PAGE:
If I were negotiating your debt today, I would target less than 30 percent, and only if my goal was to have the account updated as zero balance owed on my credit report. That is because I know they cannot sue to collect in my state, but with it still on my credit (if it is), I can accomplish some finance goal I have, like getting a mortgage. If the debt is full zombie, I would not negotiate any pay off with Convergent, no matter the offer. Not unless my purpose for doing so were personal, like a sense of obligation, which is fine. I would still aim low, as the current debt owner would have paid little to purchase the legal rights to collect on your debt.
I would not be looking for options to set up payments with Convergent.
Any arrangement I were to make, I would want to get in writing.
Convergent and Debt Validation or Cease Communication
I use debt validation requests sparingly. They are a bit over hyped on the internet when it comes to dealing with accounts in collection. But there are times where validation requests are critical to understanding who you may owe, how much, and whether the collection agency trying to get you to pay is even the correct party.
There are reasons to use debt validation as stall tactic to meet a different goal, and it also can have the affect of telling a debt collector to go away. The reasons are:
- If a debt collector needs to get more details from the debt owner so that they can meet their obligation to validate, it could take a while, and in some instances, they never can. You can buy time to gather funds to settle with a lump sum, or more time to pass your states SOL.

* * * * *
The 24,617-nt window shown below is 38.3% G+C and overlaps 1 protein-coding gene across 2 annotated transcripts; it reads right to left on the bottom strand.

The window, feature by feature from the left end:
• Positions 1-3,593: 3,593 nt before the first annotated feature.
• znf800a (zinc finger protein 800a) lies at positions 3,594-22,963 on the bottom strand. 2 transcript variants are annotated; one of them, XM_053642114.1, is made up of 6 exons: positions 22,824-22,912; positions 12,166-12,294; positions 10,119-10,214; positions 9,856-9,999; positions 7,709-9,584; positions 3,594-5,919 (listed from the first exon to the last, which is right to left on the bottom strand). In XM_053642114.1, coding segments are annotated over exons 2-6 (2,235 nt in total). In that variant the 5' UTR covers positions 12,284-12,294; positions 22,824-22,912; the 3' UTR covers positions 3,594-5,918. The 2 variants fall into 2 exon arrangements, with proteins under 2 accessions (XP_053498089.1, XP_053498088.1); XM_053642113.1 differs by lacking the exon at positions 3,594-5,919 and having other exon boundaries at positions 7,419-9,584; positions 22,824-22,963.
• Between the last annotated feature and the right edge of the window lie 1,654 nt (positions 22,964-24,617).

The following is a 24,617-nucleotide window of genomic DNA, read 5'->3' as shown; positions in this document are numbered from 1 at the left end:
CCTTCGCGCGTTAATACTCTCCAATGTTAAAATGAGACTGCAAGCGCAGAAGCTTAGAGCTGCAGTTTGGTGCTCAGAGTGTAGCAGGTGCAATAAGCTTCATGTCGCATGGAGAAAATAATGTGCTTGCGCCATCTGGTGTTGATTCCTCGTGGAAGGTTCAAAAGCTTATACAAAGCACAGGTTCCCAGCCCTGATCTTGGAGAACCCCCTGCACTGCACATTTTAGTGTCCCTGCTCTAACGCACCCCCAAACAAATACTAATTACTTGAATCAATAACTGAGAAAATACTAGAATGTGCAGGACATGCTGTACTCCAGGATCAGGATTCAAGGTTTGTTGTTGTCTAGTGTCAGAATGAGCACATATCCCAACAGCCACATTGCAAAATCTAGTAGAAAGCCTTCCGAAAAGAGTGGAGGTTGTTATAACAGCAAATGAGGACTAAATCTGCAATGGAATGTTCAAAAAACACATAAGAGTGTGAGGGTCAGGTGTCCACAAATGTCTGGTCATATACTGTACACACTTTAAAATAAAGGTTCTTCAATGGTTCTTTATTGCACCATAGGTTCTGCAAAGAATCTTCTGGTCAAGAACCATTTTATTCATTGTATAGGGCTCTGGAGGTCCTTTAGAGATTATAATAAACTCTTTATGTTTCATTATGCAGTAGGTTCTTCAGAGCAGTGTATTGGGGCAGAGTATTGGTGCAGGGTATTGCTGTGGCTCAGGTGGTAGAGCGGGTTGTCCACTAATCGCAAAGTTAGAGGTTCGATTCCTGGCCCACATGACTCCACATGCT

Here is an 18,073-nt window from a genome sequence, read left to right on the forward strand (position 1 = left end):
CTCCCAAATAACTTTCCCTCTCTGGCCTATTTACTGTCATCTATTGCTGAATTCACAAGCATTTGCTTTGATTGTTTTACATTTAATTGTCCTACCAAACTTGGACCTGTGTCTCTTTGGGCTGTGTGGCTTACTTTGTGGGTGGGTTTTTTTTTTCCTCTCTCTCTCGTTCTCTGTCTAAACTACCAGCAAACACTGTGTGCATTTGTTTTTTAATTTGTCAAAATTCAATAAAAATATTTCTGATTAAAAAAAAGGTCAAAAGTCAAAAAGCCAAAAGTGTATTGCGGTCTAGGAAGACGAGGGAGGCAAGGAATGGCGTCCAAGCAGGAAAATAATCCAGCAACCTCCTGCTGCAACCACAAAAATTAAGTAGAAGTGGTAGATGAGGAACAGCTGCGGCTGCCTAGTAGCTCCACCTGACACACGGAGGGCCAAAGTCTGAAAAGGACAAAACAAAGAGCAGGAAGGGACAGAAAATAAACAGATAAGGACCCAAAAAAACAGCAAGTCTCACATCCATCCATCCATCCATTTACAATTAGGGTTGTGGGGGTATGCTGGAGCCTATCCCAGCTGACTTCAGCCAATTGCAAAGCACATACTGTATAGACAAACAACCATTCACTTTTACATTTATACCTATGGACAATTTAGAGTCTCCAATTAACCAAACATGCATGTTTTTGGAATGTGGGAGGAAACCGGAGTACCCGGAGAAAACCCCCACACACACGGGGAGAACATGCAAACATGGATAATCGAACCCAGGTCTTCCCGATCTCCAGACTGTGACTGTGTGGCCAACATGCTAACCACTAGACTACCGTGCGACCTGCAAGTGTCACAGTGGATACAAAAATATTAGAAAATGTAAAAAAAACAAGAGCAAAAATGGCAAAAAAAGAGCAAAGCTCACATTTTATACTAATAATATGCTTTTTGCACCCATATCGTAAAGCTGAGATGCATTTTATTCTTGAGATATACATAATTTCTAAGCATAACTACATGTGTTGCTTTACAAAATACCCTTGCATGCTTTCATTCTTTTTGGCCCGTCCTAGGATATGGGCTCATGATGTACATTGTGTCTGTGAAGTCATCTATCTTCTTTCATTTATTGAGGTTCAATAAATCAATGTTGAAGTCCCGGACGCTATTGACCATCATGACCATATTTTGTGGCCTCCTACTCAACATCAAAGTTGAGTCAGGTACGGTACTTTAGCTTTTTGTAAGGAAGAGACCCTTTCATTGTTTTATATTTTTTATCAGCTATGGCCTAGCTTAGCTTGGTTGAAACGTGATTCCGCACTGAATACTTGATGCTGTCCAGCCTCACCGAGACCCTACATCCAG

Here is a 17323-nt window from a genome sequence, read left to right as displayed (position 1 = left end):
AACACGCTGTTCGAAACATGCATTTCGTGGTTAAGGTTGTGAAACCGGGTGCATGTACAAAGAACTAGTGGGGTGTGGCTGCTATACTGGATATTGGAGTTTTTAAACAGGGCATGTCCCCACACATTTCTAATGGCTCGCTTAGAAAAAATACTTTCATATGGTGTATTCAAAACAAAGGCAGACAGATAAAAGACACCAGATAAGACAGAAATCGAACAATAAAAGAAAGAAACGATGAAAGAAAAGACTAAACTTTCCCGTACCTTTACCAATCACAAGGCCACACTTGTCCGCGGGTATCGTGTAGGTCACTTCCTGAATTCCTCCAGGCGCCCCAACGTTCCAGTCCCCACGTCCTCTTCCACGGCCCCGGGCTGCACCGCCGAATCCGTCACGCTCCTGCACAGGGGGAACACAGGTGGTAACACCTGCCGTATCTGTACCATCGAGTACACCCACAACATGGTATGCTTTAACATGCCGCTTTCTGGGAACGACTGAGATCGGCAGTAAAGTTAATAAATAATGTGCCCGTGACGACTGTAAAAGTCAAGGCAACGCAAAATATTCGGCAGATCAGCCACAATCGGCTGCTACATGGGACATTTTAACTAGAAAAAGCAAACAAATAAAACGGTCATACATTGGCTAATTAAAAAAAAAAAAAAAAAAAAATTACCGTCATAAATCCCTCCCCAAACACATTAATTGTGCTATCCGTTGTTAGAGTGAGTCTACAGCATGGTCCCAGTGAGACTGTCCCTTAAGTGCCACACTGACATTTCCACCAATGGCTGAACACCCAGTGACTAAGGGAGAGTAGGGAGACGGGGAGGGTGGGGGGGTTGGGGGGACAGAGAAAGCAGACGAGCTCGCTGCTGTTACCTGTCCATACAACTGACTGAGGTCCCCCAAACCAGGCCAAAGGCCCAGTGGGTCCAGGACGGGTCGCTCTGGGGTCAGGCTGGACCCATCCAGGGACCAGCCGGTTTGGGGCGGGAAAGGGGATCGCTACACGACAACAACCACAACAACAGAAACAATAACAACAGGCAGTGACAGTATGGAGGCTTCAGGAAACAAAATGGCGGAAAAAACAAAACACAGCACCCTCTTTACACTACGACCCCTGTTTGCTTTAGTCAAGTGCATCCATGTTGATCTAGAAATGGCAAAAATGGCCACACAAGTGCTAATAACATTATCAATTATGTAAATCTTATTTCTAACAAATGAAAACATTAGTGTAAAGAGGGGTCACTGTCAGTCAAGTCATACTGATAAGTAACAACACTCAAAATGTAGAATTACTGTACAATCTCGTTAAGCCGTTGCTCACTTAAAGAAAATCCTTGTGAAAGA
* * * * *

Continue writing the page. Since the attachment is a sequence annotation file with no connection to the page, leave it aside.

- By sending the validation request, you have indicated to a debt collector that you are interested in protecting your rights. That can also often mean you have now willingness or ability to pay. Collectors would rather spend their time trying to collect from people that have both of those qualities. They now know you are not an easy fit into either.
Finally, as far as your situation goes, if Convergent, or the debt owner that hired them, is not on your credit reports due to the original account dropping off from age, you can send the cease communication letter.
I do not recommend sending a cease communication notice to debt collectors unless you are certain the debt is passed your state SOL and time barred. The reason is that it effectively shuts down any form of communication. Convergent cannot call or write. That leaves collection through the courts as the only option to seek payment from you, which you can disregard because of how long it has been.
And I caution sending this type of bug off letter if the account is still on your credit reports, and when you may have financing goals you want to accomplish before it drops off your credit. Unpaid bills on your credit can hold up the ability to get a home loan.
If you do send a letter to a collection agency, validation, bug off, or otherwise, always use certified mail return receipt requested. And keep a copy of the letters and green cards you get back for your records.
You are welcome to post in the comments below for any clarity or feedback. Anyone with questions or concerns when dealing with Convergent Outsourcing, or their many affiliated companies, is welcome to post in the comments below for response.